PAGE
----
That means you photographer, and you bird watcher and you hiker, and you, and you, and you – unless you’re hunting or trapping of fishing.
On January 25 the Board of Game Commissioners will consider a proposal to make it unlawful to “Hike on foot or ride a nonmotorized vehicle, conveyance or animal from the last Saturday in September until the third Saturday in January, and [before 1p.m.] from the second Saturday in April through [the last Saturday in May] Memorial Day inclusive, except on Sundays or while lawfully engaged in hunting, trapping or fishing.” on over one million acres of State Game Lands throughout Pennsylvania.
We’ve heard it said, almost boastfully, that hunters purchased those State Game Lands. Most people who say that hunters paid for the Game Lands forget, choose to ignore, or were never told, about the tracts acquired by land trusts and conveyed to the Game Commission, or lands purchased by the federal government and later transferred to the Game Commission, or land acquired by everyone's tax dollars for the Game Commission.
The proposal in question would even seem to make a law-breaker of a hunter doing pre-season scouting or taking a walk on Game Lands, as well as non-hunters who purchase a hunting license to help fund wildlife management in the state, since they would not be “lawfully engaged in hunting, trapping or fishing”.
The argument has been made that other users disrupt the experience of hunters and can ruin their chances of bagging their quarry, therefore those other folks should be excluded from Game Lands. As a photographer, I’ve had opportunities spoiled by horseback riders, hikers, mountain bikers, runners – and hunters. That’s what can happen when we’re on publicly-owned land in a society of over 300 million people with diverse interests.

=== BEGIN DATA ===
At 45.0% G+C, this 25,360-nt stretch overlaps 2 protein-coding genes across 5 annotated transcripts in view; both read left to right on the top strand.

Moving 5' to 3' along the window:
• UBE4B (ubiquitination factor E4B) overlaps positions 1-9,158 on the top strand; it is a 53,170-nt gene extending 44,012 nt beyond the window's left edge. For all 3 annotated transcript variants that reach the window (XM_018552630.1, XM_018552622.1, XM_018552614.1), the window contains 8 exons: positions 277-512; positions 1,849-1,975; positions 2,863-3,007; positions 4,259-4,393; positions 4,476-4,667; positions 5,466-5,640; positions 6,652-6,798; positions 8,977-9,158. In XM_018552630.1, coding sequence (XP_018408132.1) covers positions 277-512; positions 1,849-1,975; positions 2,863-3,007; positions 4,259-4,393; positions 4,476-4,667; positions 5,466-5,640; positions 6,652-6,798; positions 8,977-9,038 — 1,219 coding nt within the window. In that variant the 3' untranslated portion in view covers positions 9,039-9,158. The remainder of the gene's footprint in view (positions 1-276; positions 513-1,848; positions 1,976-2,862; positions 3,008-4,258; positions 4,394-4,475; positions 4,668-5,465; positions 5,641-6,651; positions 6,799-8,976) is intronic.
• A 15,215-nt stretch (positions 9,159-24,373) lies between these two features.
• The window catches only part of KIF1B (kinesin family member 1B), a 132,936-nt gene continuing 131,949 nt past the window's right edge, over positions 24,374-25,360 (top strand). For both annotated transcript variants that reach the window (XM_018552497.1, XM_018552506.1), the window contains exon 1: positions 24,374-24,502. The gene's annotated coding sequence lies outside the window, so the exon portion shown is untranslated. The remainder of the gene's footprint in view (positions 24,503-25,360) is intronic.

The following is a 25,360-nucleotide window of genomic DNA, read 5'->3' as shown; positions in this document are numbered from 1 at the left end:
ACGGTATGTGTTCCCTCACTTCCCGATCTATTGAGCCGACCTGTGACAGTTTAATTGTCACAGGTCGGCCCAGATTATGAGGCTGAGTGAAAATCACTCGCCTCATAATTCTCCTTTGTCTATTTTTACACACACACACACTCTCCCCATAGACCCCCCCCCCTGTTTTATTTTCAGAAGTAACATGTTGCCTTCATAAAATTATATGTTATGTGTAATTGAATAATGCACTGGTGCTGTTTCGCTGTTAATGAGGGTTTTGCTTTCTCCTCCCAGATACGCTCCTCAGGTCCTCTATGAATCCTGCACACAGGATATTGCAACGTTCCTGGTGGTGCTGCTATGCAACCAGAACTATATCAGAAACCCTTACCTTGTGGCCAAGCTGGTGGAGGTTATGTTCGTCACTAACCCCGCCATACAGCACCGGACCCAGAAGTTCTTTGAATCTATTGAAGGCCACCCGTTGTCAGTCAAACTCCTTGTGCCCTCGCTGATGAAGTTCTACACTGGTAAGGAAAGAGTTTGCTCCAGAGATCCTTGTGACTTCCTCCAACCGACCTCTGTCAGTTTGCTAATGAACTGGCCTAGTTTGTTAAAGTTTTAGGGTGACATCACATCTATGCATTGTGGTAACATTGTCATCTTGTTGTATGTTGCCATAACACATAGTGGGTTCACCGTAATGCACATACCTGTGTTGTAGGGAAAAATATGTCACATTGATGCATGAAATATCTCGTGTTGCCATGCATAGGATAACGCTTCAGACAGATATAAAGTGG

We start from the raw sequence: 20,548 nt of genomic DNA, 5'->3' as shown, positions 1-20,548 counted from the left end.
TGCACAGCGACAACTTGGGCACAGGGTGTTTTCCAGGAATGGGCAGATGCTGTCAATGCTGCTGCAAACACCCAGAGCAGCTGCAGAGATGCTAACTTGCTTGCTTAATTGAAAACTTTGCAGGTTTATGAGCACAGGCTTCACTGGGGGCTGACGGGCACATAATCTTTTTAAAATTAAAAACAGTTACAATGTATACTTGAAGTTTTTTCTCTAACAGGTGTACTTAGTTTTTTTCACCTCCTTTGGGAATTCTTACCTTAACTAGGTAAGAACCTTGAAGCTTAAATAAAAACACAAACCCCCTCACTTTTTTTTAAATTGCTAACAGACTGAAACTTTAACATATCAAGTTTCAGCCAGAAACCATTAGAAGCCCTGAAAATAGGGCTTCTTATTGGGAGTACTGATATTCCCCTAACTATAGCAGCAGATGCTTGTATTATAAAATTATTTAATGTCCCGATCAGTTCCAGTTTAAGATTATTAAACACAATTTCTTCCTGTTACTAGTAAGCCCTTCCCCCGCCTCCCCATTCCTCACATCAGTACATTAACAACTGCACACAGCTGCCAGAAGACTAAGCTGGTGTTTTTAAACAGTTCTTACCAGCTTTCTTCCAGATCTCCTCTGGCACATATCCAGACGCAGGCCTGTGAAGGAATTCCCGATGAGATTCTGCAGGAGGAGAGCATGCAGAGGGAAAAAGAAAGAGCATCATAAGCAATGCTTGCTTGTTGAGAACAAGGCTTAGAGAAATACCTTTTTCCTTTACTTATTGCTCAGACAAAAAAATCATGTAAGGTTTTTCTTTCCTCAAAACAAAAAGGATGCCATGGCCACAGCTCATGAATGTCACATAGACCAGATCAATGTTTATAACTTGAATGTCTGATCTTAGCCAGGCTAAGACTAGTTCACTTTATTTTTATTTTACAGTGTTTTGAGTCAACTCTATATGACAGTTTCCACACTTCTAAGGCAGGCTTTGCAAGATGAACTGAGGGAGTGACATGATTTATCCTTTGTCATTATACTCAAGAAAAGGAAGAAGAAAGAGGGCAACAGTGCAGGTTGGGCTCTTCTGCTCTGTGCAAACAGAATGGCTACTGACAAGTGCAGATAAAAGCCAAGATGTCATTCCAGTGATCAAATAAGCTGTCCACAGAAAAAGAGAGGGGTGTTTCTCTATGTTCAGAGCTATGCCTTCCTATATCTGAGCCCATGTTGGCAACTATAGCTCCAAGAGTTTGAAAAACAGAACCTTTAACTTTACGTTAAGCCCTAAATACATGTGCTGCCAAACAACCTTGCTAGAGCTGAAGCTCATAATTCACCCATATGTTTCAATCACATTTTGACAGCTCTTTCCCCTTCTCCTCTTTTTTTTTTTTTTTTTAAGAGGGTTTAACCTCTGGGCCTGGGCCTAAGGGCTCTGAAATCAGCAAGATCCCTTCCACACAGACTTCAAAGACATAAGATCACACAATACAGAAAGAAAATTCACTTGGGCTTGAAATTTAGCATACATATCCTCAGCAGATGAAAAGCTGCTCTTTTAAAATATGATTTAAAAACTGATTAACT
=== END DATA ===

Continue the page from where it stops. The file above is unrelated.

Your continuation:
It’s easy to see how the Game Commission’s proposal, if adopted, could lead to the posting of additional private land in retaliation – land owned by non-hunters, and perhaps even some hunters, who would have spent time on State Game Lands had they been permitted there. Were that to happen it would certainly be counter-productive for Pennsylvania’s hunters. Many non-hunters are reluctant to be in the woods during any hunting season due to a perceived threat to their safety. Imagine the reaction if those non-hunters engaged in a campaign to close Pennsylvania’s State Parks to hunting.
Purchasers of hunting licenses total less than seven percent of Pennsylvania’s population and the number has been on a downward trend for years. At some point the Pennsylvania Game Commission will need significant funding from non-hunters; if those non-hunters get the impression that the Game Commission is an adversary that neither cares about them nor wants them on its land, that funding will be hard to come by. Unfortunately, it’s Pennsylvania’s wildlife that will suffer the most.